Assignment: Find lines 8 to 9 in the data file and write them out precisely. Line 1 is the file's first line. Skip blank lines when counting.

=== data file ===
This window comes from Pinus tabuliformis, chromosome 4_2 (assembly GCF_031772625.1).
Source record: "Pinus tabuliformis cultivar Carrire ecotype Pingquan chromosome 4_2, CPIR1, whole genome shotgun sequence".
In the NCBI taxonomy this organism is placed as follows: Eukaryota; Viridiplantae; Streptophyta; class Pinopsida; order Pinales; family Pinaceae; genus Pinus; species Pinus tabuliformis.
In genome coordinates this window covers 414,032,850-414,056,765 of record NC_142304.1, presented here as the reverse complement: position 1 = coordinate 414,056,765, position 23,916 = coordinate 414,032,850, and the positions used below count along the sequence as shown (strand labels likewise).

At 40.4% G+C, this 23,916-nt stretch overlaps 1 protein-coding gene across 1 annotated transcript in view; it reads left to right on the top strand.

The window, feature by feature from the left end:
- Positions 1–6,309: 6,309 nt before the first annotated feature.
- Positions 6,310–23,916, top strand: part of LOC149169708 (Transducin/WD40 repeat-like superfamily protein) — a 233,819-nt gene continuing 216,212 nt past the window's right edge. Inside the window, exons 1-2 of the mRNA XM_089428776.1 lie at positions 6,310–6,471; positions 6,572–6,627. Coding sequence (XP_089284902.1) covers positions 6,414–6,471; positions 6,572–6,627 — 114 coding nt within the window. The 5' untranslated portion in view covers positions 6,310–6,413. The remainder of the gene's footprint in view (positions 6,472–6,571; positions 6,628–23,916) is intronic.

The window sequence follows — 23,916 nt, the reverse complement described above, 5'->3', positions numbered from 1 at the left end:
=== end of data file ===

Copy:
- Positions 6,310–23,916, top strand: part of LOC149169708 (Transducin/WD40 repeat-like superfamily protein) — a 233,819-nt gene continuing 216,212 nt past the window's right edge. Inside the window, exons 1-2 of the mRNA XM_089428776.1 lie at positions 6,310–6,471; positions 6,572–6,627. Coding sequence (XP_089284902.1) covers positions 6,414–6,471; positions 6,572–6,627 — 114 coding nt within the window. The 5' untranslated portion in view covers positions 6,310–6,413. The remainder of the gene's footprint in view (positions 6,472–6,571; positions 6,628–23,916) is intronic.

The window sequence follows — 23,916 nt, the reverse complement described above, 5'->3', positions numbered from 1 at the left end: